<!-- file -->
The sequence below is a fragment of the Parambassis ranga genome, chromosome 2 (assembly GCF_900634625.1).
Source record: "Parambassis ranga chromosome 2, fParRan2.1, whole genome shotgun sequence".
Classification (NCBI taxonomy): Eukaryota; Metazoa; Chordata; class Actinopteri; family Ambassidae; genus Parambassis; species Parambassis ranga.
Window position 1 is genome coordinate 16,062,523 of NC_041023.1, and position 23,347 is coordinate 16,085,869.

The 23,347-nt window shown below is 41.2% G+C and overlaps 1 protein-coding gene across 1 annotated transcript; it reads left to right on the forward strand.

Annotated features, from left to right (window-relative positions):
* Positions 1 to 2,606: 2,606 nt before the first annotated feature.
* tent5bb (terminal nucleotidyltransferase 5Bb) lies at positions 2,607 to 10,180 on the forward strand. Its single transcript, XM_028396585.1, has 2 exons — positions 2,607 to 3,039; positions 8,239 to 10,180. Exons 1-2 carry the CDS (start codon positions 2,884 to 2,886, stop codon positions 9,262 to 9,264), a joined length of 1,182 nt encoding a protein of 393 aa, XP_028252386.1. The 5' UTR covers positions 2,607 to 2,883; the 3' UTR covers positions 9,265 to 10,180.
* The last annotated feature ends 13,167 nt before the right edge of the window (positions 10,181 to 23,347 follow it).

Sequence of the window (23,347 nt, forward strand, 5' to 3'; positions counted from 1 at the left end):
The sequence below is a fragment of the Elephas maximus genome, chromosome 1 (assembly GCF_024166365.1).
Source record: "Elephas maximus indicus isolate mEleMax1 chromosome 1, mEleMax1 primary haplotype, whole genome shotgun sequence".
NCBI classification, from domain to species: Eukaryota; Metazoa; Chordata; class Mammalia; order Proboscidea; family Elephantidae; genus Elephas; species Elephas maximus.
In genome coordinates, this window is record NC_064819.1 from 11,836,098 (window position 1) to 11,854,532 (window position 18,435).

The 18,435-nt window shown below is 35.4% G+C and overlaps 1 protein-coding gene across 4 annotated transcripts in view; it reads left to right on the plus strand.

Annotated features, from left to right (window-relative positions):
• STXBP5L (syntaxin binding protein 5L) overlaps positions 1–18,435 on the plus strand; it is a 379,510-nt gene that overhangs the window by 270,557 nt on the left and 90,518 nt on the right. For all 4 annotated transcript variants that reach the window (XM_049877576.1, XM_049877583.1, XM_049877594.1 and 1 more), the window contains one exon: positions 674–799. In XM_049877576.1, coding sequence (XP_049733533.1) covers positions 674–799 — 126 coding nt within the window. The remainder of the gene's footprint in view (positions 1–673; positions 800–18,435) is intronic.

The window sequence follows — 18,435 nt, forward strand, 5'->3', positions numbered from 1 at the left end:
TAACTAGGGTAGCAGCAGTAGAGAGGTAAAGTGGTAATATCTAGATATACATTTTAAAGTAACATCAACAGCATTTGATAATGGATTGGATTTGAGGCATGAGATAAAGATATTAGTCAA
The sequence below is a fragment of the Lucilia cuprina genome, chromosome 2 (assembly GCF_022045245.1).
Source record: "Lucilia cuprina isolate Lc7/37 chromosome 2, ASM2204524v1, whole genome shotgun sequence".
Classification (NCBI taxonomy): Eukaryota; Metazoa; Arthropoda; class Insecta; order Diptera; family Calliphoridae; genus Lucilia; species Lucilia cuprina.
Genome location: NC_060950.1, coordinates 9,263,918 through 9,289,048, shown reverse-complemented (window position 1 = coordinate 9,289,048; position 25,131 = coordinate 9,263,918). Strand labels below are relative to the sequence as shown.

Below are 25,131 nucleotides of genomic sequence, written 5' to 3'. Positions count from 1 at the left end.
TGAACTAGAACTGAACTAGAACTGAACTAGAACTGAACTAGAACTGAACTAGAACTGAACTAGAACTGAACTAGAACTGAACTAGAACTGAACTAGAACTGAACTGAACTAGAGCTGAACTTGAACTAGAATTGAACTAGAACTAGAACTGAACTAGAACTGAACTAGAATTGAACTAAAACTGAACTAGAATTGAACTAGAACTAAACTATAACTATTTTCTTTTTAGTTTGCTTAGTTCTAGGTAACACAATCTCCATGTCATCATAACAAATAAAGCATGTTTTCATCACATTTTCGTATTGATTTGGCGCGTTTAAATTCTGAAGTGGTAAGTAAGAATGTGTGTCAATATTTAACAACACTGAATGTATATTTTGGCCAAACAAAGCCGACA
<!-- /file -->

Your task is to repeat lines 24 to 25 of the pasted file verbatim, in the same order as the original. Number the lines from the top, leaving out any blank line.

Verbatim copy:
Below are 25,131 nucleotides of genomic sequence, written 5' to 3'. Positions count from 1 at the left end.
TGAACTAGAACTGAACTAGAACTGAACTAGAACTGAACTAGAACTGAACTAGAACTGAACTAGAACTGAACTAGAACTGAACTAGAACTGAACTAGAACTGAACTGAACTAGAGCTGAACTTGAACTAGAATTGAACTAGAACTAGAACTGAACTAGAACTGAACTAGAATTGAACTAAAACTGAACTAGAATTGAACTAGAACTAAACTATAACTATTTTCTTTTTAGTTTGCTTAGTTCTAGGTAACACAATCTCCATGTCATCATAACAAATAAAGCATGTTTTCATCACATTTTCGTATTGATTTGGCGCGTTTAAATTCTGAAGTGGTAAGTAAGAATGTGTGTCAATATTTAACAACACTGAATGTATATTTTGGCCAAACAAAGCCGACA